• Nonindicative Name: Walter the Immoral is actually a very good guy.
  • No-Sell: As is standard for D&D 5th edition, the Big Bad has three Legendary Resistances that allow them to ignore the results of specific attacks against them. Two are used up when Willy infiltrates the dads' camp and is forced to No-Sell both Glenn's Brittle Mind spell and Ron's attempt to inflict him with the Mind Control bracelets; the third is used to save him from entering Ron's demiplane, though he is later pushed in anyway.
  • No Such Thing as Dehydration: Henry: "We've forgotten to eat for two years!"
  • Offing the Offspring:
  • Production Foreshadowing: The Mountains of Dadness prequel.
    • Anthony makes it clear that Hildy is alive when she is thrown through the portal at the end.
  • Protagonist-Centered Morality: As in most games of [1], the player characters murder a truly shocking number of people in very grisly ways, but this is mostly glossed over by the story, even though they express horror at NPCs committing similar acts of violence.
  • Pushover Parents: Henry and Mercedes Oak-Garcia are conducting free-range parenting with Lark and Sparrow. This is deconstructed by showing just how profoundly dangerous Lark and Sparrow have become due to this permissiveness, with their unchecked lust for violence bordering on psychopathic. Barry directly calls Henry out on this, with an implication that his parenting style has allowed the Doodler to flourish within them. Henry becomes more assertive towards them from then on.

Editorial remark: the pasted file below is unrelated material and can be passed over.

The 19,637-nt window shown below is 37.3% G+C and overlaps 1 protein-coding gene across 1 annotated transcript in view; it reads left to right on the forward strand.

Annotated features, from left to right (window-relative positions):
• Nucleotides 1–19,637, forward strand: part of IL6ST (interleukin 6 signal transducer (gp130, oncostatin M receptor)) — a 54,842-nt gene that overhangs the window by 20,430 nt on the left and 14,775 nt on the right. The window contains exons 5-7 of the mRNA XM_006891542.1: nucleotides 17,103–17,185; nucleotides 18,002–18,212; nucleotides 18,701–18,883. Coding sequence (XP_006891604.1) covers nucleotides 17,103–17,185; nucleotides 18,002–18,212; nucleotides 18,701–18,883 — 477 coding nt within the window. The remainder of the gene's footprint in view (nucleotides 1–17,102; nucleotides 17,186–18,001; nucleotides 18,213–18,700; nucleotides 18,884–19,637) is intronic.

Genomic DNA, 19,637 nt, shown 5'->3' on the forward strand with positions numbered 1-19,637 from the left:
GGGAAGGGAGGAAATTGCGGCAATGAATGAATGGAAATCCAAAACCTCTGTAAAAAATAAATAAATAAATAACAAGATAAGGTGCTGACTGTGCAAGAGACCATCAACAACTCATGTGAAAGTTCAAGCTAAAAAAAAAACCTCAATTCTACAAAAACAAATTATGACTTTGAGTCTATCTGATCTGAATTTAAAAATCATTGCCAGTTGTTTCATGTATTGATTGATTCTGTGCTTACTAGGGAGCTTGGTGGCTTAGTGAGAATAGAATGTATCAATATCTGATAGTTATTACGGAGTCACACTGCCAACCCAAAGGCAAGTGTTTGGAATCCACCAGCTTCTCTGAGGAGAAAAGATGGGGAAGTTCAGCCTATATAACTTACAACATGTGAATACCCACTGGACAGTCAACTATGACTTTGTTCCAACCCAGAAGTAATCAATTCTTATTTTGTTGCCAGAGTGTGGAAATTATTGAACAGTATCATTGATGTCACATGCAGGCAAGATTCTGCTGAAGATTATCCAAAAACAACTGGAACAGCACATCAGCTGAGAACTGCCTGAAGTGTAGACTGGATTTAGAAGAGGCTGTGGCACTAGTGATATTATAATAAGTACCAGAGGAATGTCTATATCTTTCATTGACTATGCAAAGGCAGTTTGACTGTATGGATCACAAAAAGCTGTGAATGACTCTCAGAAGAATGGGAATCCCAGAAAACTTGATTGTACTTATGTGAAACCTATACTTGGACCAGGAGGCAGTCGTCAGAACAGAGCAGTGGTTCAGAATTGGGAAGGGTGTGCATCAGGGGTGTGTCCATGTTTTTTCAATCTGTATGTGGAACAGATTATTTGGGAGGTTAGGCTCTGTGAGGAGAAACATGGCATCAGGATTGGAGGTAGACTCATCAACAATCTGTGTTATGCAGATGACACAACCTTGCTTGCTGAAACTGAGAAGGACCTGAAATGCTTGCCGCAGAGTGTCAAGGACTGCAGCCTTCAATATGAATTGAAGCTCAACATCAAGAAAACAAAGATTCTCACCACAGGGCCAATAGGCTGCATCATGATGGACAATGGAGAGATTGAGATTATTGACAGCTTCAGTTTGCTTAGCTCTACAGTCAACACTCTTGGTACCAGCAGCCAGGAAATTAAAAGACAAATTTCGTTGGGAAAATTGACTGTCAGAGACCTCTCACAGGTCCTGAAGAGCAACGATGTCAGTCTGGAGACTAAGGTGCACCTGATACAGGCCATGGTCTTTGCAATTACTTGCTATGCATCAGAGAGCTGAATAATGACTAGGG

• "The Reason You Suck" Speech:
    • The purple robes tend to give the dads one of these every time they meet.
    • Henry also has a tendency to lash out and give one of these when he disagrees with one of the other dads(usually Darryl or Glenn) on some moral/ethical issue.
  • Redshirt Army: The Bad Dog Mercenaries are professional, have 100% completion (if not success) rate, and are disposable soldiers.
  • Reincarnation: Of sorts. Paeden has the soul of Darryl's father.
  • Reports of My Death Were Greatly Exaggerated: The dads assume that their own dads died long before the story begins. In actuality, with the exception of Darryl's dad, they were instead dragged to the Forgotten Realms to become the purple robes.
  • The Reveal:
    • The mummies in the pyramid are actually Henry, Darryl, and Ron's wives from the future who fell into a time vortex of magic looking for the dads and the kids.
    • The Old God threat from The Mountains of Dadness is named The Doodler.
    • The identity of the purple robes is an ongoing mystery for the first half of the series. In episode 28, the truth is finally revealed: They are the fathers of Henry, Ron, and Glenn (though Darryl's father is mysteriously absent).
      • The additional question introduced by this reveal is answered in the Supper Bowl arc: Darryl's father is in the body of Paeden, though his memories are sealed by the Supper Bowl.
    • In episode 44, Henry draws the Rogue from the Deck of Many Things, which curses him to gain an adversary somewhere in the world. In episode 59, it is revealed that this person is his own son, Lark Oak.